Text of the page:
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  Political History of Richmond 1996-96
February 27, 2023

I am working on a political history of Richmond beginning 50 years ago when I moved to Richmond. The project will come in installments, broken down by in two parts, not necessarily in chronological order, first the decades of the 1970s, 1980s and 1990s before I was elected to the City Council, and second, the years 1995-2023 when I served on the City Council.

Newcomers to Richmond might believe that a City Council standing up to Chevron and other industries was a phenomenon of the 21st century that followed the rise of the Richmond Progressive Alliance (RPA) in Richmond in the first decade of the 2100s (Refinery Town: Big Oil, Big Money, and the remaking of an American City[1] and Winning Richmond: How a Progressive Alliance Won City Hall[2]).

They might believe that the 2014 election, where all five Chevron-backed candidates lost, was a watershed moment in Richmond’s political history. These are compelling narratives, but Richmond history is much more complicated, and recent accounts ignore the march of Richmond politics that began years before the RPA had even heard of Richmond.

I was there, and I started this chronicle as a summary, decade by decade from my point of view, of Richmond politics from the early 1970s to 1995, and then year by year from 1995, when I was elected to the City Council, to 2023.

This is a story about how Richmond changed and grew in the years from the early-1970s to the mid-1990s and beyond, including my personal experiences and observations.

Because Richmond has grown by 35,000 since 1980, we know that at least 35,000 people who live in Richmond in 2023 were not here in the 1970s. Because of normal turnover, it is likely that as much as two-thirds of Richmond’s current population is new since the 1970s and 1980s. There is little institutional memory of the far-reaching advocacy and public policy decisions of those years, the results of which we now take for granted.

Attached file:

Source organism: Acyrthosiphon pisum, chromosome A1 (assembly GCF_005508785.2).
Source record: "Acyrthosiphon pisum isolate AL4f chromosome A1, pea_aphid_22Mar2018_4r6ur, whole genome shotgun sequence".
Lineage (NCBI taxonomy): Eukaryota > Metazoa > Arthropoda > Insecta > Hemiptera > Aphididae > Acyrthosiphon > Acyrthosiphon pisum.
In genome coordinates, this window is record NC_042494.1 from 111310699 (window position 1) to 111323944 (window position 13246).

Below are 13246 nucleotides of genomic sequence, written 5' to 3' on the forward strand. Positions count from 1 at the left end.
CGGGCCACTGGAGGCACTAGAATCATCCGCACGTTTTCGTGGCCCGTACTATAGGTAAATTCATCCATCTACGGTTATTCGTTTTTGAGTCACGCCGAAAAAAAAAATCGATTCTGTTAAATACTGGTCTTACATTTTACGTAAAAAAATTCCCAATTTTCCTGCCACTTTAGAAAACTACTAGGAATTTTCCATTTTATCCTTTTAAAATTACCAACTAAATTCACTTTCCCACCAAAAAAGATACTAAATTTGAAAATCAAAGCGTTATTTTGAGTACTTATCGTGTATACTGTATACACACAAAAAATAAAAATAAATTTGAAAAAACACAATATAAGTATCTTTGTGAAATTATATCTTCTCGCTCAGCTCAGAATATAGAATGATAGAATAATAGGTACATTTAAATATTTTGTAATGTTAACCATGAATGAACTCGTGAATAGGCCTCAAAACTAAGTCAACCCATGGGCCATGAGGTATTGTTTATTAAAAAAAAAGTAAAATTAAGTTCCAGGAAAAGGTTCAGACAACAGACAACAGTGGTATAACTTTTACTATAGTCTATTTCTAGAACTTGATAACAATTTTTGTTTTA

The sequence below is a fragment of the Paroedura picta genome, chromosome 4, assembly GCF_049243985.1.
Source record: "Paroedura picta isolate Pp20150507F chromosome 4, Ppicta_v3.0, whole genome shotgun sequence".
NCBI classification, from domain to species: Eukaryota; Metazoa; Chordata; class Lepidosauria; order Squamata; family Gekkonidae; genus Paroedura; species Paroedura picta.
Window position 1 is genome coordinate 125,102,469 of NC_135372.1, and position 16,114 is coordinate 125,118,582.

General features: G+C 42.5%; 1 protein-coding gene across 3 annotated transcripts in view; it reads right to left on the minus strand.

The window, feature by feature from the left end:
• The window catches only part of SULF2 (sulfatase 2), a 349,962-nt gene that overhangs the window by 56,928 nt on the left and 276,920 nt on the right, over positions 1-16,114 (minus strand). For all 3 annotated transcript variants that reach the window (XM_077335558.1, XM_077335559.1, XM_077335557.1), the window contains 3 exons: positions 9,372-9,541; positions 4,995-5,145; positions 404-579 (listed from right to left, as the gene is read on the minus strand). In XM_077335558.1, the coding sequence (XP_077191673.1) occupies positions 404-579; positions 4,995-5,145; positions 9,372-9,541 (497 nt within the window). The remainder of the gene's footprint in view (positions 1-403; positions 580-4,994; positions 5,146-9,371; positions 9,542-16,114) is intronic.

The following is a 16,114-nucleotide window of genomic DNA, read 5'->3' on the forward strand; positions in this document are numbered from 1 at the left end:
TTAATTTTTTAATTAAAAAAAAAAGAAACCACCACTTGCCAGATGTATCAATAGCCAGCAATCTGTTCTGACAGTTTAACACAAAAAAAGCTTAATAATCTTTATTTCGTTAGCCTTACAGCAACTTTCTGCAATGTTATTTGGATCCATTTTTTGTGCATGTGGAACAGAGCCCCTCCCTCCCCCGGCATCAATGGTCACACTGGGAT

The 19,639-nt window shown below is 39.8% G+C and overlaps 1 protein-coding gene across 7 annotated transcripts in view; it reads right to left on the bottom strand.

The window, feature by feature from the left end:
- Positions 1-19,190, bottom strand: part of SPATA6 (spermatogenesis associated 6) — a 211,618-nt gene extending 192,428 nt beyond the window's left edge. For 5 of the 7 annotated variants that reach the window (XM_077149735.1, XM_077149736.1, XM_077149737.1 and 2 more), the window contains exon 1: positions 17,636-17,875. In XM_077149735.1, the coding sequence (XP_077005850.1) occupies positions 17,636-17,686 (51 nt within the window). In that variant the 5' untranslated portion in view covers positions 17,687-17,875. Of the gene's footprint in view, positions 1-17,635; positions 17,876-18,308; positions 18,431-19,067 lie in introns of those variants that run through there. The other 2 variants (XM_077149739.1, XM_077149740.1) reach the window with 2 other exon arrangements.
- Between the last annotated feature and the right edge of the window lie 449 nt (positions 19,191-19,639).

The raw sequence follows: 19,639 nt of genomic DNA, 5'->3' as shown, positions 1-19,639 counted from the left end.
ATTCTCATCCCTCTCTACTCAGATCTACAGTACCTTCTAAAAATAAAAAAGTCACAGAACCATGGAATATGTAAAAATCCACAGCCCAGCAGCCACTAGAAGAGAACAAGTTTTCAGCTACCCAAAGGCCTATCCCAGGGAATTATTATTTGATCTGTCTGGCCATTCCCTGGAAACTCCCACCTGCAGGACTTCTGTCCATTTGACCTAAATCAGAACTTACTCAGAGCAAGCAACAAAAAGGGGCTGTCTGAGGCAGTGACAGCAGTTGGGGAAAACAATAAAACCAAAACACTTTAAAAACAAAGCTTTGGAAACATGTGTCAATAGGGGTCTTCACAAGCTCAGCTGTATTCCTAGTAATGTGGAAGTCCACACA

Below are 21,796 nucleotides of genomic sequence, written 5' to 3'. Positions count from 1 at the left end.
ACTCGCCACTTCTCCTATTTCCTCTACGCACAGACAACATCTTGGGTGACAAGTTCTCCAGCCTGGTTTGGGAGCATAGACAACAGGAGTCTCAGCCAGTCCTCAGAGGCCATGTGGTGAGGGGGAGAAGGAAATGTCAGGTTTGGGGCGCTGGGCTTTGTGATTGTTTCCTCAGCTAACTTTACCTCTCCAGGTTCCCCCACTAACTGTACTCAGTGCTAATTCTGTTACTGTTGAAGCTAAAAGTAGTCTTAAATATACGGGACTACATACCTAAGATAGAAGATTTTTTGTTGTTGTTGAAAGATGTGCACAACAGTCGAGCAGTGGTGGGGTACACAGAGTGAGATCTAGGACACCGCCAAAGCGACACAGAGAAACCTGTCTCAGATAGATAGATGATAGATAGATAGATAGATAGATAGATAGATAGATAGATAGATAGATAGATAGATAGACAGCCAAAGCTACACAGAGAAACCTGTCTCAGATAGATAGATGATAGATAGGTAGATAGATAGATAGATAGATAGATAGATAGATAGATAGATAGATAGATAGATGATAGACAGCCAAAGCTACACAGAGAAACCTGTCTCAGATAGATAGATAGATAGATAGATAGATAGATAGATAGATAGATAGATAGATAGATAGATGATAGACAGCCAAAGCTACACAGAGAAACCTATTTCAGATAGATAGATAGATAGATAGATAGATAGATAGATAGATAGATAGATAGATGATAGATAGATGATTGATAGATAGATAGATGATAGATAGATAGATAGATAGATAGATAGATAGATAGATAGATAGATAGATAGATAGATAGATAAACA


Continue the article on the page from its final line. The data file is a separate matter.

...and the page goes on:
As late as 1970, there were only 67 feet of Richmond’s 32 miles of shoreline legally accessible to the public. By 1990, 25 years later, that had increased to several miles, including over 3,000 acres of regional shoreline parks.

The 1970s saw the beginning of two flagship projects for Richmond, Marina Bay and Hilltop Mall. The former remains a thriving success while the latter has been all but abandoned.

Long before Black Lives Matter, Richmond was one of the first cities to set up a civilian police review commission to review complaints about excessive force and recommend policy matters to the police chief.

In researching this, I could not help but notice the extraordinary level and detail of media coverage in those decades compared to today. The local newspapers covered city and city council activities almost blow by blow with lots of analysis. Today, that is long gone.

My first full year on the City Council in 1996 was an auspicious year, fraught with controversies that are still very much alive 27 years later, including, notably, Point Molate and Terminal 1. For the Year 1995-96, click here.

I hope you find my narrative interesting and informative.

[1] Steve Early, Refinery Town: Big Oil, Big Money, and the Remaking of an American City, January 17, 2017

[2] Gayle McLaughlin, Winning Richmond, December 24, 2017